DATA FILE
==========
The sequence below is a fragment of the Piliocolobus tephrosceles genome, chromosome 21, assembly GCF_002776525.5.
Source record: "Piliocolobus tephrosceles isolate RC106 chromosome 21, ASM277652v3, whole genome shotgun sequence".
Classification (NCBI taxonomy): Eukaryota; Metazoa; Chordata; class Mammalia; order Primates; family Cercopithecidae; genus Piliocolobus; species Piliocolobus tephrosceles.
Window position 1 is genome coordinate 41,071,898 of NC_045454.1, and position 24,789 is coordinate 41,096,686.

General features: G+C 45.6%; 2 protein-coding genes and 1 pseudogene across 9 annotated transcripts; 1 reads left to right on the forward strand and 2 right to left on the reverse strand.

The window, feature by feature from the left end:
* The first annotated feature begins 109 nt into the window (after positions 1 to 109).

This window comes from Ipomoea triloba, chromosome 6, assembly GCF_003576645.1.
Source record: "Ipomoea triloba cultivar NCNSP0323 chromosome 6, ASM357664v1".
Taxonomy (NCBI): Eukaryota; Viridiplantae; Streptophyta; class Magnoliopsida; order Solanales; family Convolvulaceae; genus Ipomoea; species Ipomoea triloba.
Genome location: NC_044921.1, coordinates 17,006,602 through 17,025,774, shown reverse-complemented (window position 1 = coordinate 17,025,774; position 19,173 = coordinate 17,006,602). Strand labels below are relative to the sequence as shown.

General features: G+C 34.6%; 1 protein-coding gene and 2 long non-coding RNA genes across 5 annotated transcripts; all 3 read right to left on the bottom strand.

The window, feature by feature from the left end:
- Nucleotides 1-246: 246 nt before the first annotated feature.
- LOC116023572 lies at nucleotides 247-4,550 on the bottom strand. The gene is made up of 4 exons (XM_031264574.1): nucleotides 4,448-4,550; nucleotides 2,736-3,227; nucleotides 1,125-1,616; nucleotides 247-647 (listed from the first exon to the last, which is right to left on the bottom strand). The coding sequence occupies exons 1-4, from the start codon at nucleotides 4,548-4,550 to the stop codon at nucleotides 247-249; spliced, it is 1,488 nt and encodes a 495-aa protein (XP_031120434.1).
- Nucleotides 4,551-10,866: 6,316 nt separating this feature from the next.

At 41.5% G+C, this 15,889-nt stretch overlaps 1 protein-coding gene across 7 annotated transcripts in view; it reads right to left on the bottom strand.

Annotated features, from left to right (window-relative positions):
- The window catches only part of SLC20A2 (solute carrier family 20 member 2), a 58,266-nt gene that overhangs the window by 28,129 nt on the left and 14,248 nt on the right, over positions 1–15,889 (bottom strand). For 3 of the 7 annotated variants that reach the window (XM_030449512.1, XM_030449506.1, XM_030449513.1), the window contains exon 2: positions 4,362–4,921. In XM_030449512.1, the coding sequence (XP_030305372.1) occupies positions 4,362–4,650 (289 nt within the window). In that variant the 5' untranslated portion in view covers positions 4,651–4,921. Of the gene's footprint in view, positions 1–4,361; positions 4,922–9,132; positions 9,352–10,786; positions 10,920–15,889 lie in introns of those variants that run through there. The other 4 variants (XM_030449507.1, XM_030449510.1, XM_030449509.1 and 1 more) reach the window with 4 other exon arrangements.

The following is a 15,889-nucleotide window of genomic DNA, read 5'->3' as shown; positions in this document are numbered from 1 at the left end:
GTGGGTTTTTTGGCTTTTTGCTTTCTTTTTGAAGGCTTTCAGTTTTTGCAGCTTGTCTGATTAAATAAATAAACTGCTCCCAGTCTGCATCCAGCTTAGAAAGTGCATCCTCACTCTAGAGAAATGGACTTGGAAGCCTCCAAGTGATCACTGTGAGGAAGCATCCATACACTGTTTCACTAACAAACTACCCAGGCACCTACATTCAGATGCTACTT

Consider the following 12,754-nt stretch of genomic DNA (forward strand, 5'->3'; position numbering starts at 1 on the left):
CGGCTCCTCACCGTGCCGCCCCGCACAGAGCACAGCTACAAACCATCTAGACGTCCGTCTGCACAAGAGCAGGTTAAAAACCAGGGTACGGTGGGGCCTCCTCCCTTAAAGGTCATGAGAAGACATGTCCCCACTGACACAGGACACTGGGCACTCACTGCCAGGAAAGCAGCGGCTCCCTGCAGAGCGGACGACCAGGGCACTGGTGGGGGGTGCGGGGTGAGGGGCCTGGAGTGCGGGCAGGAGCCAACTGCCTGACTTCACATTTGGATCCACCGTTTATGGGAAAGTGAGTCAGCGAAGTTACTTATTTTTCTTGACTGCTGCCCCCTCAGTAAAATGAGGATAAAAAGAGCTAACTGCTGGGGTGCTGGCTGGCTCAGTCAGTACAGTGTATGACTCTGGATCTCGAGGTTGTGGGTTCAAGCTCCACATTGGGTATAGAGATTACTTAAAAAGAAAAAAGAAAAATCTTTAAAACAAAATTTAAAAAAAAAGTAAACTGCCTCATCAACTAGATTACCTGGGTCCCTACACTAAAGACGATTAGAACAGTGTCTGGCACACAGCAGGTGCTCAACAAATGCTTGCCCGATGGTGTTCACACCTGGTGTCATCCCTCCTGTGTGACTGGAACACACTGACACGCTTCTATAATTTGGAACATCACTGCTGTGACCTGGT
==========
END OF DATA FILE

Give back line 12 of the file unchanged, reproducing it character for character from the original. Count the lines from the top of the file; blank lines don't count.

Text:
General features: G+C 34.6%; 1 protein-coding gene and 2 long non-coding RNA genes across 5 annotated transcripts; all 3 read right to left on the bottom strand.